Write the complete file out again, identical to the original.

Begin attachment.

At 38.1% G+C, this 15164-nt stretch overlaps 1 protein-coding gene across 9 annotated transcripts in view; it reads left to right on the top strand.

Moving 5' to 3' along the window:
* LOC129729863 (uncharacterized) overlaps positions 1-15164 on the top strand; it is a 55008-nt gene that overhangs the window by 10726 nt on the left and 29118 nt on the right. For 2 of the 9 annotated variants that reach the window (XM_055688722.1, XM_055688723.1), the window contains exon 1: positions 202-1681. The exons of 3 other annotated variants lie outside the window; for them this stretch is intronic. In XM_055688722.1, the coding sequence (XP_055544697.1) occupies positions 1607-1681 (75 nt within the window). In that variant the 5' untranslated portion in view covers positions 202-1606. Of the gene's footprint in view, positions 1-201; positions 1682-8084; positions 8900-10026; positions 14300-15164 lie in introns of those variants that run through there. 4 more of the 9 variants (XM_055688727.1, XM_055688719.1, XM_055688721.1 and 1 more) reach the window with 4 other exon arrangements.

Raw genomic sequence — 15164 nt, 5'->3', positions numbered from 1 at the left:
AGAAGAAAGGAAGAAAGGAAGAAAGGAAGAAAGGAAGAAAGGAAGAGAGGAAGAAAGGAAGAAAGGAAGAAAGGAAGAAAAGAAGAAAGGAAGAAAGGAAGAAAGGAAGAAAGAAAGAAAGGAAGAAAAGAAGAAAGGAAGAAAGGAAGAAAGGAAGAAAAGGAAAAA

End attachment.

At 38.1% G+C, this 15164-nt stretch overlaps 1 protein-coding gene across 9 annotated transcripts in view; it reads left to right on the top strand.

Moving 5' to 3' along the window:
* LOC129729863 (uncharacterized) overlaps positions 1-15164 on the top strand; it is a 55008-nt gene that overhangs the window by 10726 nt on the left and 29118 nt on the right. For 2 of the 9 annotated variants that reach the window (XM_055688722.1, XM_055688723.1), the window contains exon 1: positions 202-1681. The exons of 3 other annotated variants lie outside the window; for them this stretch is intronic. In XM_055688722.1, the coding sequence (XP_055544697.1) occupies positions 1607-1681 (75 nt within the window). In that variant the 5' untranslated portion in view covers positions 202-1606. Of the gene's footprint in view, positions 1-201; positions 1682-8084; positions 8900-10026; positions 14300-15164 lie in introns of those variants that run through there. 4 more of the 9 variants (XM_055688727.1, XM_055688719.1, XM_055688721.1 and 1 more) reach the window with 4 other exon arrangements.

Raw genomic sequence — 15164 nt, 5'->3', positions numbered from 1 at the left:
AGAAGAAAGGAAGAAAGGAAGAAAGGAAGAAAGGAAGAAAGGAAGAGAGGAAGAAAGGAAGAAAGGAAGAAAGGAAGAAAAGAAGAAAGGAAGAAAGGAAGAAAGGAAGAAAGAAAGAAAGGAAGAAAAGAAGAAAGGAAGAAAGGAAGAAAGGAAGAAAAGGAAAAA